State Privacy Law Showdown: Final Four Predications for 2021
Privacy at the state level can get messy and confusing—particularly in the current moment with the record number of proposed bills under consideration. So let’s face it: it is great to read about all those proposed bills but what US privacy professionals really want to know is which bills will pass and which bills will fail.
So, without further delay, here are the 2021 SPB’s State Comprehensive Privacy Bill predictions.
Our 2021 Final Four: Connecticut, Florida, Oklahoma and Washington
No.1: Connecticut’s Act Concerning Consumer Privacy (SB 893)
Arguably it is too early to predict the outcome of SB 893. After all, the bill is still stuck in Committee, and there were several comments filed in opposition during the February 25 public hearing. Why are we bullish on Connecticut then? The bill has the support of the Connecticut ACLU (although it is worth noting that the private right of action was removed after the ACLU expressed its support). More importantly, the Connecticut’s Attorney General Office and the Connecticut’s Senate Majority Leader strongly support the bill and Connecticut (like Virginia) is a democratic trifecta where the DNC has full control of the governorship, the state senate, and the state house. As currently drafted, Connecticut’s Act Concerning Consumer Privacy is very similar to the Virginia VCDPA (see our posting on the requirements under the VCDPA here.) The Connecticut legislature has time to reach consensus (it does not adjourn until June 9th) and we plan on keeping a close eye on developments in the state.
It has been reported that an unknown activist is behind the progress of these two Florida bills. Not surprising-this is consistent with a trend seen these past couple of years of other privacy activists similarly reshaping states’ legislative agendas. These bills are inching closer and closer to California’s CPRA in an indisputably red state, which is a remarkable development in and of itself. Florida is also the third most populous state in the nation, which means any privacy legislation enacted in the state will likely have significant sway in any future talks about federal privacy legislation. Although the Florida legislature is adjourning on April 30th, the fact that very closely aligned bills are progressing in tandem through the Senate and the House fairs well for a potential opportunity to compromise leading to enactment. We will find out soon the outcome in Florida but, in the meanwhile, here is our most recent posting on the Florida developments.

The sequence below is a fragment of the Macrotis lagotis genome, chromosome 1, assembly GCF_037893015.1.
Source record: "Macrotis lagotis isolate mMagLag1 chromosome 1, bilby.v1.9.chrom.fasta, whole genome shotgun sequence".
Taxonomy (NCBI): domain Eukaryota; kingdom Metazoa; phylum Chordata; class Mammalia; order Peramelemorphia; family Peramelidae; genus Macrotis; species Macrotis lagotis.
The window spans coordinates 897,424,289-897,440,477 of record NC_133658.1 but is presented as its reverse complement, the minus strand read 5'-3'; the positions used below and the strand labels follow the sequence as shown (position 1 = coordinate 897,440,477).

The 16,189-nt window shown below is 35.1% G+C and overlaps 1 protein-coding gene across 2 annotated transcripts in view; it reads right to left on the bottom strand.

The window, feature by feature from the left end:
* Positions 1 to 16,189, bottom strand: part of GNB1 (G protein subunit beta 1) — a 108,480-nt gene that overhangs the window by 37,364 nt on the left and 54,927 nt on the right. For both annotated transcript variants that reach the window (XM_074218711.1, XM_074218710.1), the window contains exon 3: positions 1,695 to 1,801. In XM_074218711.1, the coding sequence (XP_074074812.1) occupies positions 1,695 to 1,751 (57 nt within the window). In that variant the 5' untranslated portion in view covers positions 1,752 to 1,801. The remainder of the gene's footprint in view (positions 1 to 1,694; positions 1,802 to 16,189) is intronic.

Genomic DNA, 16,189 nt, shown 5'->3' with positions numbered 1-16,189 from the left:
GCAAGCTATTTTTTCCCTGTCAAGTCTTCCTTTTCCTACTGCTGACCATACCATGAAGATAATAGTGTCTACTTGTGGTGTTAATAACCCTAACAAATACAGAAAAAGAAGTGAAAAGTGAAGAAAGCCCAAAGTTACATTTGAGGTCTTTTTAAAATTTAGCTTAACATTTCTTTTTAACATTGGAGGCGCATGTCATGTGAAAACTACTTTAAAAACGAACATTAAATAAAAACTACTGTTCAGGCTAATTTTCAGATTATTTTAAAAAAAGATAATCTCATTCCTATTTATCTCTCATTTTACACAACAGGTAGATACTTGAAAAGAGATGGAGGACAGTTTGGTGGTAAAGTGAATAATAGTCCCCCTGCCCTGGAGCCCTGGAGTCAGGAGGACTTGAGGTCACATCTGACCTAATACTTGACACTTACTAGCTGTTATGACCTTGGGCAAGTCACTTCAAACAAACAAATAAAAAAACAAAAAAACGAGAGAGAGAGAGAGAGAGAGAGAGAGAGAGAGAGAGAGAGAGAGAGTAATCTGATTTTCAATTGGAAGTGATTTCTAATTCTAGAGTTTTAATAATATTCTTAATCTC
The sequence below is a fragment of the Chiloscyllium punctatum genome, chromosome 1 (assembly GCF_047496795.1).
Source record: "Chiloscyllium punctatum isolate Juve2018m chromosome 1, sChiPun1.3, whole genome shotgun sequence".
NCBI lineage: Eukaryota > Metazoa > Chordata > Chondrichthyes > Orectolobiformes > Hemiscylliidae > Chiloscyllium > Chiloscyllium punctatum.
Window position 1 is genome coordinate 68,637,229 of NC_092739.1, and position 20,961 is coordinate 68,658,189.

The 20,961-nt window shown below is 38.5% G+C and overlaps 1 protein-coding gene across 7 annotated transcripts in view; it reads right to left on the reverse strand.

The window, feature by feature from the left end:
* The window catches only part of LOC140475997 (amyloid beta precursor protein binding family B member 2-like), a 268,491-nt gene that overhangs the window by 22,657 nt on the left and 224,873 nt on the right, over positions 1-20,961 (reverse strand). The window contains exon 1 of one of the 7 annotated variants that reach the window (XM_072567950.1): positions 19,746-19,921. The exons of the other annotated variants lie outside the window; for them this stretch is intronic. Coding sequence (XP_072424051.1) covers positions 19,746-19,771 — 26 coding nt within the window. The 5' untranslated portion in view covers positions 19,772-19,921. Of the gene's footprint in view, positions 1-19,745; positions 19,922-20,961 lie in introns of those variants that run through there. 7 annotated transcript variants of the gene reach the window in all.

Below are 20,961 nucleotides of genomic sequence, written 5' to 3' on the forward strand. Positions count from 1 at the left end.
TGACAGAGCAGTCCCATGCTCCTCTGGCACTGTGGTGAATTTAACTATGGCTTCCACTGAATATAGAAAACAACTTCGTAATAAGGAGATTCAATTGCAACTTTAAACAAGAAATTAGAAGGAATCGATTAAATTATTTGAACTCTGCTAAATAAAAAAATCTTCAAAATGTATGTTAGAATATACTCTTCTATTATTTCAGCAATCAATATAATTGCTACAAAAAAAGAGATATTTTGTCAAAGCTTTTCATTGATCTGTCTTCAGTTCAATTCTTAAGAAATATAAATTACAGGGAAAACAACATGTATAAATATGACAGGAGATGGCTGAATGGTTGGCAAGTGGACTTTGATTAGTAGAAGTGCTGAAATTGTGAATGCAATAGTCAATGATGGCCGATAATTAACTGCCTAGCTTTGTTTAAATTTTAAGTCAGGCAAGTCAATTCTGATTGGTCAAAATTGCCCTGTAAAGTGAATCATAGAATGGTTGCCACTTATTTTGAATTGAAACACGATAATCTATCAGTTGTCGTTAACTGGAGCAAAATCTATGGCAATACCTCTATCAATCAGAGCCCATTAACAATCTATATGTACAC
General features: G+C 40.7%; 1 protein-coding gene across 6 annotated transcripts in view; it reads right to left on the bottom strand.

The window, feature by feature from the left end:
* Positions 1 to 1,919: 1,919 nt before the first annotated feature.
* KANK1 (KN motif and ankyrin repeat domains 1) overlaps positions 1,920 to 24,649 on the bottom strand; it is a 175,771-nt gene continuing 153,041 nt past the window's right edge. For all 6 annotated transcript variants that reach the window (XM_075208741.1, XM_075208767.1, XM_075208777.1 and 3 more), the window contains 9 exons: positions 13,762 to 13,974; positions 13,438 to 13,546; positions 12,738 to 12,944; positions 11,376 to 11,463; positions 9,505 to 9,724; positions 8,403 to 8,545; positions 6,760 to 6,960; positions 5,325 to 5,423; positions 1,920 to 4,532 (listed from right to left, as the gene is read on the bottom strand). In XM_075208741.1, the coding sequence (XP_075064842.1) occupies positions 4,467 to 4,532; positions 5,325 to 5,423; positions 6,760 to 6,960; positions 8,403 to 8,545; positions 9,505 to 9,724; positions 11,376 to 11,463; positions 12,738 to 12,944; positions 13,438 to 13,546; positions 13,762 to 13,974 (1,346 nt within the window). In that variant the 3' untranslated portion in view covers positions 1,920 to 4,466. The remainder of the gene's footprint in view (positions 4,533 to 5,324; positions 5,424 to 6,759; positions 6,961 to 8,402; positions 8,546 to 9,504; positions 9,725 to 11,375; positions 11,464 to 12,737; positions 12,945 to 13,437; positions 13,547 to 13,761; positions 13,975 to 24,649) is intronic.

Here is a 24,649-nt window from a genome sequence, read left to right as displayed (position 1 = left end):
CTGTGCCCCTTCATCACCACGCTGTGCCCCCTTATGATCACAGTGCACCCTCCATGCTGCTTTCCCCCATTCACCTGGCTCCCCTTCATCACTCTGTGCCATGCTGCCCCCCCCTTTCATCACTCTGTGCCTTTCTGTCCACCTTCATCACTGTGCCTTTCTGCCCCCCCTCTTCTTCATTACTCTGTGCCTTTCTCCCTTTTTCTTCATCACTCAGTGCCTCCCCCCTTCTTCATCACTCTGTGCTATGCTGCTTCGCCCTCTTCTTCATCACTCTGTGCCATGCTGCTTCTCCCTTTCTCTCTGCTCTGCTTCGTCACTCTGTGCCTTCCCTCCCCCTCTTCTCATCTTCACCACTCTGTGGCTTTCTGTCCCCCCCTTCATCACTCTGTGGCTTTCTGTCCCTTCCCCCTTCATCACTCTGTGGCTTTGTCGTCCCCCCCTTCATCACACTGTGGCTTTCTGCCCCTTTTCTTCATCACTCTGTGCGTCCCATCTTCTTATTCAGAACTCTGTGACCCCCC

No. 3: The Oklahoma Computer Data Privacy Act (HB 1602)
Nobody seems to be paying attention to this bill but it is well-positioned to become the 2021 Cinderella Story. HB 1602 significantly differs from already enacted comprehensive privacy bills with the current version including no private right of action but featuring an opt-in consent requirement across the board before collecting, using or selling any personal information. The bill sailed through the Oklahoma house with overwhelming bi-partisan support (Ayes: 85 Nays: 11.) Oklahoma was our number one until we heard last week the chair of the Oklahoma Senate Judiciary Committee (through which the bill must pass before being brought to the floor of the Senate) may not be willing to take it up. That said, there is enough time left in the legislative calendar to build consensus and get it to the finish line (the Oklahoma legislature will not adjourn until May 28th). Oklahoma is currently a Republican trifecta, which should help avoid a governor veto. If enacted, it will be the first comprehensive privacy bill to become the law of the land in a republican controlled state and could become a viable model for other republican controlled state legislatures. For more details read our post here.
No 4: Washington Privacy Bills (HB 1433 and (SB 5062)
Washington certainly deserves “an A for effort.” The state legislature has been trying to enact the Washington Privacy Act (SB 5062) for 2 years and counting. Last year it actually enacted regulations affecting the public sector handling of personal information but consensus on enforcement effectively brought legislative progress for the private sector to a halt. In 2021 the ACLU decided to back a new bill (the People’s Privacy Act – HB 1433) and has published a chart comparing its bill to the WPA here. Why are we still optimistic on Washington? In a surprise move, on March 26 SB 5062 was amended to add a private right of action allowing state residents to sue over alleged violations. Significantly, however, the private right of action does not include a provision for monetary damages—leaving residents with the exclusive option of seeking injunctive relief (or alternatively filing a complaint with the consumer protection division of the attorney general’s office). Will this suffice to swing enough votes to get WPA through the finish line? On April 1st it passed the Civil Rights & Judiciary Committee and is now heading for the floor of the house. We will find the ultimate outcome soon (the Washington legislature is set to adjourn April 25th). Just like last year this promises to be a real nail-biter.
How about the rest of the States?
If your favorite state privacy bill did not make it to our final four, not to worry. There are many close calls that we had to make to come up with our final four bracket and we predict many last minute twists and turns. And never forget the still possible comprehensive federal privacy law. With those developments, we will continue to keep you informed of what you need to know in this rapidly developing area. Stay tuned!